Be not allured by the pleasure that is pregnant with suffering
Why does the Bhagavad-gita ask us to regulate indulgence in sensual pleasures?
To protect us from unnecessary suffering.
The Gita (05.22) states that such pleasures are the wombs of suffering. The graphic analogy of a womb (yoni) conveys how we may mistakenly equating invisibility with non-existence. Just as the infant within the womb is not visible in the early stages of pregnancy, the suffering within sensual indulgence is not visible in the early stages of enjoyment.
But just as the infant will be born in due course of time, so will the suffering materialize. When we see hedonistic lifestyles glamorized on billboards and in commercials, we don’t see the distressing and disastrous consequences of such living. However, such invisibility of those consequences doesn’t imply their non-existence; we just need to look in the right places. A simple look at sociological surveys reveals alarming statistics of sexually transmitted diseases, divorces, rapes, and lust-induced psychological problems that range from depression and addiction to suicide and murder. These problems may have varying specific causes, but they frequently have an underlying generic cause: uncontrolled sexuality. In terms of the womb analogy, these sufferings comprise the delivery of the suffering pregnant in sense pleasure.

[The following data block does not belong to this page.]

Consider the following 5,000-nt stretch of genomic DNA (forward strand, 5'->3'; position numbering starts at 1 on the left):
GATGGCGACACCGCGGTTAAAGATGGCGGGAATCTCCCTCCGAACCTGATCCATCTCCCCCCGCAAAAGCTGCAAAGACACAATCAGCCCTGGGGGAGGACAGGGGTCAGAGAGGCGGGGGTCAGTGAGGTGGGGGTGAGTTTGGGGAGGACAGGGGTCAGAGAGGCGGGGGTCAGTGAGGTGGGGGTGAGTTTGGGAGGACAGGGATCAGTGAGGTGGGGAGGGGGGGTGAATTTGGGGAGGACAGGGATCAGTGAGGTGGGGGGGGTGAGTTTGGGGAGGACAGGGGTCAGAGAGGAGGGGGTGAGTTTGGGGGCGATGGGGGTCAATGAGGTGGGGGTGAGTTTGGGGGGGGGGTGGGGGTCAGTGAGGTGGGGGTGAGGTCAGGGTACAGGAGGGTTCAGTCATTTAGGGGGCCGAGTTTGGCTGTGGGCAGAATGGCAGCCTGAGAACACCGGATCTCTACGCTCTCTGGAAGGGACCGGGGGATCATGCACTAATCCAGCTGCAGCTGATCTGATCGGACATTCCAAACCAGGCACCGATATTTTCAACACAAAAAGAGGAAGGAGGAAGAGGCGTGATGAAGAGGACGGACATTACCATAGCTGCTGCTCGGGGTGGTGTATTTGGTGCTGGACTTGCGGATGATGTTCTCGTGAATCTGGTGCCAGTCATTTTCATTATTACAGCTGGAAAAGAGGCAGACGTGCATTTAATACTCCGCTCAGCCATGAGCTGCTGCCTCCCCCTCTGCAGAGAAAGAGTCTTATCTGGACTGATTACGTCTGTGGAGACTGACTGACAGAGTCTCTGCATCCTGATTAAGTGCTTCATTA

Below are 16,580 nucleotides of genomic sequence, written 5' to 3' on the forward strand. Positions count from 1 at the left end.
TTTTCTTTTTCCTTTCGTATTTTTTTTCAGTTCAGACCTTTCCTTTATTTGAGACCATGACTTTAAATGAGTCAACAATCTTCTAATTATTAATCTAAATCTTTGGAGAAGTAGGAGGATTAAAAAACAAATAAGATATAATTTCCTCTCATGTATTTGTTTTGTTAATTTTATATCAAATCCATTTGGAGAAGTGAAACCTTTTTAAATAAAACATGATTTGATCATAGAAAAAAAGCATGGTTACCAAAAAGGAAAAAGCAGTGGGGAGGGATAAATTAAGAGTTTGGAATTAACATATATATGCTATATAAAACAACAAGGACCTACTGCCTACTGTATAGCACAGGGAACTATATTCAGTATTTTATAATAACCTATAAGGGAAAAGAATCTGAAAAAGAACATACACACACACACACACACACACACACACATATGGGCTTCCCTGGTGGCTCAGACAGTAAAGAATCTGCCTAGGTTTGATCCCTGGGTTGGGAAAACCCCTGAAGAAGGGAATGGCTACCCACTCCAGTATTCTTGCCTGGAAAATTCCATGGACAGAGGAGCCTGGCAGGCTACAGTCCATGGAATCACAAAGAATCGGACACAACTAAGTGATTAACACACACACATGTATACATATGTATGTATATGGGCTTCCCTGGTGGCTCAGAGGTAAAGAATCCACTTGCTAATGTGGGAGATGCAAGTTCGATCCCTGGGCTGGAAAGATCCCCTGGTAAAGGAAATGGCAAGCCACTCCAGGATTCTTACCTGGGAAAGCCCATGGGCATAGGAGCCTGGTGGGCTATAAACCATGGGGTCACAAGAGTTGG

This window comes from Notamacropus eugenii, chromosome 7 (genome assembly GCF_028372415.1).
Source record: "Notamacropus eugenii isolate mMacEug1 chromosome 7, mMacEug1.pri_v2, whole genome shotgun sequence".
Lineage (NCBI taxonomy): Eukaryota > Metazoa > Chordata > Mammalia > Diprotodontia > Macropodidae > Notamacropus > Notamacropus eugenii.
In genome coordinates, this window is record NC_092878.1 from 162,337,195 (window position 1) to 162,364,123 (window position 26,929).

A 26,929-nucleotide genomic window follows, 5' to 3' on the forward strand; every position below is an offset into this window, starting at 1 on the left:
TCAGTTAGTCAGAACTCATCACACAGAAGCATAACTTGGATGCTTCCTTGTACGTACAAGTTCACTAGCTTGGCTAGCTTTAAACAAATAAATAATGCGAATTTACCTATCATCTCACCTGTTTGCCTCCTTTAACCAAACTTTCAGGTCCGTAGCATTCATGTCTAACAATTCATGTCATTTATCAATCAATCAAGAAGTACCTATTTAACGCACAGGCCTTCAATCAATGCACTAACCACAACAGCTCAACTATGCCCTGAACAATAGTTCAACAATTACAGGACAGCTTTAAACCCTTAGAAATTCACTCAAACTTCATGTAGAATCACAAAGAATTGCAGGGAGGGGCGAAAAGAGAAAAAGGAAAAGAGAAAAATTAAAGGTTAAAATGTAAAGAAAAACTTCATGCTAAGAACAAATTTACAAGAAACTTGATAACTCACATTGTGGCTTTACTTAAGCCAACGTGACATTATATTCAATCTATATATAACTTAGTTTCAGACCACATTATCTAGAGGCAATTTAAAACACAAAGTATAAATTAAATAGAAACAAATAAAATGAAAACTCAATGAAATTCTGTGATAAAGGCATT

Abortion can prevent the delivery in ordinary pregnancy, but there is no abortion to prevent the delivery of the suffering pregnant in sense indulgence. That’s why the next verse of the Gita (05.23) states that, if we wish to live happily, we need to tolerate the desires for sensual enjoyment and not indulge in them. Tolerance becomes easier if we cultivate remembrance of Krishna and experience a higher happiness thereof, thus making the lower pleasures of sense indulgence initially resistible and eventually undesirable.
“An intelligent person does not take part in the sources of misery, which are due to contact with the material senses. O son of Kunti, such pleasures have a beginning and an end, and so the wise man does not delight in them.”